The COVID-19 pandemic is the biggest health crisis for generations, and it is having a devastating impact on the lives of people across the world. However, the restrictions required by all of us during lockdown have consequences for people already facing challenges in their everyday lives as a result of sight loss.
We realised the pandemic presented our community with a unique challenge, so we set out to survey blind and visually impaired people early in the lockdown to evidence the issues they are facing. Our final survey report (based on responses from almost 1,000 visually impaired people) has revealed a number of key concerns.
The final report has been shared with all ten local authorities across Greater Manchester and key decision-makers across the region and beyond. Key findings in the survey report show:
- The overwhelming majority of respondents had not been contacted by their local authority sensory team during the early stages of the pandemic.
- 41% of respondents had not received any of the public health messaging about COVID-19 in a format which is accessible to them.
- One quarter of respondents had been informed they are at very high risk from COVID-19 (extremely vulnerable and should be shielding).
- There is considerable variation across Greater Manchester with regard to the support people with sight loss received during this time.
Kevin Brady, Chair of Trustee Board at Henshaws says “We have shared our findings with our partners across GM, and all local authorities have now agreed to send priority information out to the 11,000+ people who are registered blind or partially sighted in their areas. But our findings raise critical questions which we must address to ensure we are better prepared to respond to the needs of our community in the future.”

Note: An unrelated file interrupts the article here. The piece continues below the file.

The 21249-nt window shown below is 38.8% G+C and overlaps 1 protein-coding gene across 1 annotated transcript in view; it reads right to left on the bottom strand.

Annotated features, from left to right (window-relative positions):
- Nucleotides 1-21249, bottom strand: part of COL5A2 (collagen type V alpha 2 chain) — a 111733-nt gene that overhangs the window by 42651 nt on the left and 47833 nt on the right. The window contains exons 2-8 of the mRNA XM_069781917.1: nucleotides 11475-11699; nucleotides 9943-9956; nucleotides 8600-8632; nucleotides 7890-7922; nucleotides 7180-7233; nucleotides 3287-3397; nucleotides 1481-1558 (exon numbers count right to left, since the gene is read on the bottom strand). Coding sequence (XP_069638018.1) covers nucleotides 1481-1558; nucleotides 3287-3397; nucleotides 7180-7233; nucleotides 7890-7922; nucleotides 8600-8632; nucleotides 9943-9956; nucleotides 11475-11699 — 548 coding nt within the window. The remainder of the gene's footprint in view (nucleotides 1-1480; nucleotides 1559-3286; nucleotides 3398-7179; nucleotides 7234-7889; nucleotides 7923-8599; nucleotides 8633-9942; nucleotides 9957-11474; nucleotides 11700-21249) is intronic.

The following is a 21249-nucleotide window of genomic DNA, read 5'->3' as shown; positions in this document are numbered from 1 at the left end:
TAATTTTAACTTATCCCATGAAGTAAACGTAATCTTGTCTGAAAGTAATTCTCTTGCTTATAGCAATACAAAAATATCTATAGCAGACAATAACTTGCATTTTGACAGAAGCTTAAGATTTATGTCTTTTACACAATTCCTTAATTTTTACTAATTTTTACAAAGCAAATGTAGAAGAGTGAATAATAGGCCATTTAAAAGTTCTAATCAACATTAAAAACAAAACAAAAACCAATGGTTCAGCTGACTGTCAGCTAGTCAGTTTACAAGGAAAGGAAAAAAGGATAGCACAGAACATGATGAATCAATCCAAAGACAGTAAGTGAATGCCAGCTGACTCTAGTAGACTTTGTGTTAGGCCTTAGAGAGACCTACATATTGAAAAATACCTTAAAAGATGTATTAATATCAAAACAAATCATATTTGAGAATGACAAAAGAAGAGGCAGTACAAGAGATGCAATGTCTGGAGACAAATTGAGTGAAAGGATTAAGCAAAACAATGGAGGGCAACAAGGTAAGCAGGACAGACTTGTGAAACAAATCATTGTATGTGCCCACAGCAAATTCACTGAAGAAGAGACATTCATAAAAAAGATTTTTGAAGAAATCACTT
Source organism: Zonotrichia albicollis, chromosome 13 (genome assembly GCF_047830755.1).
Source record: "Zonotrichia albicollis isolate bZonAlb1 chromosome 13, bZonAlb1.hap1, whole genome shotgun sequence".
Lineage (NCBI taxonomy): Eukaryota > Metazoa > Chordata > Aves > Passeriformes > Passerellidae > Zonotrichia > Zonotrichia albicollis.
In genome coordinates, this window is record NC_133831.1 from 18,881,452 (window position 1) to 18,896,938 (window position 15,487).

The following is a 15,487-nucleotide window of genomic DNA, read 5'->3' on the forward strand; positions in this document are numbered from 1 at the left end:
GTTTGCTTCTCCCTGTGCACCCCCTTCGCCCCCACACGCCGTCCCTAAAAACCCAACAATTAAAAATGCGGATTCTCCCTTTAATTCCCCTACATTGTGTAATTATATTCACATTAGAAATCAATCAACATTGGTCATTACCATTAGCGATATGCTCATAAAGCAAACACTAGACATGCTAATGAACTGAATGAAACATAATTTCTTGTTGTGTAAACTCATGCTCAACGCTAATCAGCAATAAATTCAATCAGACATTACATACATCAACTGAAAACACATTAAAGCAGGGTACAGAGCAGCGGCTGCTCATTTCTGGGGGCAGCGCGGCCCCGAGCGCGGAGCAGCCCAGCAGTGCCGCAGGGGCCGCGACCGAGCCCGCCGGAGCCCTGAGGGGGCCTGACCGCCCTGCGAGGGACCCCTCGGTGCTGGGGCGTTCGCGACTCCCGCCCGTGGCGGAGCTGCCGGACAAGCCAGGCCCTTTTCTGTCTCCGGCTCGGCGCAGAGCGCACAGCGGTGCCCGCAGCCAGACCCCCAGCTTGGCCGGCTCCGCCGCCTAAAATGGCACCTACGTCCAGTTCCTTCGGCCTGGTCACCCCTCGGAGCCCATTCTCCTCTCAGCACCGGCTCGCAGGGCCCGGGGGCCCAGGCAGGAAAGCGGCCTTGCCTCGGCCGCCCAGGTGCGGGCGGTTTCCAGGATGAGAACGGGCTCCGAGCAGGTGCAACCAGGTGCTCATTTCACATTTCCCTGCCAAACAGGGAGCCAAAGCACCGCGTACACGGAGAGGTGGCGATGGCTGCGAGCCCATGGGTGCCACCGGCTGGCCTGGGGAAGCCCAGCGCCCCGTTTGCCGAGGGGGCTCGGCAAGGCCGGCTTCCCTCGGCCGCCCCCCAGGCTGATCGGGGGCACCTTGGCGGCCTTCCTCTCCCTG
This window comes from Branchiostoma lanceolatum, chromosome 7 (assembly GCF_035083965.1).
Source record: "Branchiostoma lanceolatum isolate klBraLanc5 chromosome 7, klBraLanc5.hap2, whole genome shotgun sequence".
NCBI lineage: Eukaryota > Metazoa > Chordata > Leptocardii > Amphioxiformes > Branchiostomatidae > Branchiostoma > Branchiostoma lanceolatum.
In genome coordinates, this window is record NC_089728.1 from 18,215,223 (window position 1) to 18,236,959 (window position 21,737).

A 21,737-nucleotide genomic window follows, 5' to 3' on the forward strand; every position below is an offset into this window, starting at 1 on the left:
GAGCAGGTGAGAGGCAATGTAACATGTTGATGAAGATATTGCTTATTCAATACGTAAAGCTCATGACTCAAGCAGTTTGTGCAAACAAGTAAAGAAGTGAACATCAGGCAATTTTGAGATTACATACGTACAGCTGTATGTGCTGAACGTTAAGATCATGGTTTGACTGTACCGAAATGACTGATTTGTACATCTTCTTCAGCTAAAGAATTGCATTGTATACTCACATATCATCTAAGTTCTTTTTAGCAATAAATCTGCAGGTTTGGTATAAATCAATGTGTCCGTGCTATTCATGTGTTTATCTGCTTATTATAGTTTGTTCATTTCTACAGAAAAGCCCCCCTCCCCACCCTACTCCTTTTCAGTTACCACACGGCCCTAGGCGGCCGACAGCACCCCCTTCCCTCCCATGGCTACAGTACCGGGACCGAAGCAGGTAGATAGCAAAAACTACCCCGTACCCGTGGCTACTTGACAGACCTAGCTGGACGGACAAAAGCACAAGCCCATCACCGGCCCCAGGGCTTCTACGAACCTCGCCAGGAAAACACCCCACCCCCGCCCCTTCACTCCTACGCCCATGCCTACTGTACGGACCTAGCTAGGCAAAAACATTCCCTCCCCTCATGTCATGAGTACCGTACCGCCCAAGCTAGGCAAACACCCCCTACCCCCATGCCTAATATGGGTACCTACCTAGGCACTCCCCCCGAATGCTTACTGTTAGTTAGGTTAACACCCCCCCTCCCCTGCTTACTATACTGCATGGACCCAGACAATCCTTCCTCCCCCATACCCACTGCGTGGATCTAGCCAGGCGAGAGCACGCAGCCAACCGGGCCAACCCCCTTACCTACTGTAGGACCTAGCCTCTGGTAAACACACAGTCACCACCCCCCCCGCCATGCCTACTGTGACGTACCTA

Robert Cooper, our Director of Community Services says “Our survey has revealed that many people within the sight loss community had to rely on the support of family, friends and neighbours during the initial lockdown phase. We want to ensure that blind and partially sighted people are not the forgotten community across Greater Manchester and the UK – charities like ourselves are playing a vital role in ensuring our community get the support they need. We now need an integrated approach between health and social care which fully includes and recognises charities to ensure support is in place to reduce the risks of the longer-term impacts this could have on our community.”
We have been supporting our service users through this challenging time with telephone advice and welfare checks, remote technology training, specialist counselling, support for children and families, and a volunteer-led befriending service. Call 0300 222 5555 if you need support yourself or for a family member.